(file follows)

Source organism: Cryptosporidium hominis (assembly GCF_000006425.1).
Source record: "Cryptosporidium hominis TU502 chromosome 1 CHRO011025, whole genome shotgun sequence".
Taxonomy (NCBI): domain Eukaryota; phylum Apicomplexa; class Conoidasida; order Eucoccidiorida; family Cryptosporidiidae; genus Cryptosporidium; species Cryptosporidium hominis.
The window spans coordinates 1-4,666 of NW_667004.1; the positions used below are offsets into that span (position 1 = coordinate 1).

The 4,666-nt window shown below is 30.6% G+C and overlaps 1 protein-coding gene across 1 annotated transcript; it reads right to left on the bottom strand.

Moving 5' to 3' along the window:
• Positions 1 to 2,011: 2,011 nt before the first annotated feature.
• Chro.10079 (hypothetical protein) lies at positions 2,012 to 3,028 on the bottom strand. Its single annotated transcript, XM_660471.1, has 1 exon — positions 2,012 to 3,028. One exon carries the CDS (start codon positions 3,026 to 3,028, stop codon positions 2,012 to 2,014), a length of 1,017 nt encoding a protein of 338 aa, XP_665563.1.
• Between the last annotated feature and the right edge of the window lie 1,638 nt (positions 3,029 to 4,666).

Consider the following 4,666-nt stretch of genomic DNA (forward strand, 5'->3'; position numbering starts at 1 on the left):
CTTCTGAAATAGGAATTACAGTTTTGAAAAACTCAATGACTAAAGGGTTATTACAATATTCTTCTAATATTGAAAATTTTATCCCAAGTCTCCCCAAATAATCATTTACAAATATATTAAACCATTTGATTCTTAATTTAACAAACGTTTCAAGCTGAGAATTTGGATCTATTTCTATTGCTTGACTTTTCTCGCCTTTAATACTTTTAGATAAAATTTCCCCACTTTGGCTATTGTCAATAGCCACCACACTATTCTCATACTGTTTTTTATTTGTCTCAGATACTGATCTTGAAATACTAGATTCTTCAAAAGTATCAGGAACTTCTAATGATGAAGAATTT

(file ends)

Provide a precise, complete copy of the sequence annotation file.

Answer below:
Source organism: Cryptosporidium hominis (assembly GCF_000006425.1).
Source record: "Cryptosporidium hominis TU502 chromosome 1 CHRO011025, whole genome shotgun sequence".
Taxonomy (NCBI): domain Eukaryota; phylum Apicomplexa; class Conoidasida; order Eucoccidiorida; family Cryptosporidiidae; genus Cryptosporidium; species Cryptosporidium hominis.
The window spans coordinates 1-4,666 of NW_667004.1; the positions used below are offsets into that span (position 1 = coordinate 1).

The 4,666-nt window shown below is 30.6% G+C and overlaps 1 protein-coding gene across 1 annotated transcript; it reads right to left on the bottom strand.

Moving 5' to 3' along the window:
• Positions 1 to 2,011: 2,011 nt before the first annotated feature.
• Chro.10079 (hypothetical protein) lies at positions 2,012 to 3,028 on the bottom strand. Its single annotated transcript, XM_660471.1, has 1 exon — positions 2,012 to 3,028. One exon carries the CDS (start codon positions 3,026 to 3,028, stop codon positions 2,012 to 2,014), a length of 1,017 nt encoding a protein of 338 aa, XP_665563.1.
• Between the last annotated feature and the right edge of the window lie 1,638 nt (positions 3,029 to 4,666).

Consider the following 4,666-nt stretch of genomic DNA (forward strand, 5'->3'; position numbering starts at 1 on the left):
CTTCTGAAATAGGAATTACAGTTTTGAAAAACTCAATGACTAAAGGGTTATTACAATATTCTTCTAATATTGAAAATTTTATCCCAAGTCTCCCCAAATAATCATTTACAAATATATTAAACCATTTGATTCTTAATTTAACAAACGTTTCAAGCTGAGAATTTGGATCTATTTCTATTGCTTGACTTTTCTCGCCTTTAATACTTTTAGATAAAATTTCCCCACTTTGGCTATTGTCAATAGCCACCACACTATTCTCATACTGTTTTTTATTTGTCTCAGATACTGATCTTGAAATACTAGATTCTTCAAAAGTATCAGGAACTTCTAATGATGAAGAATTT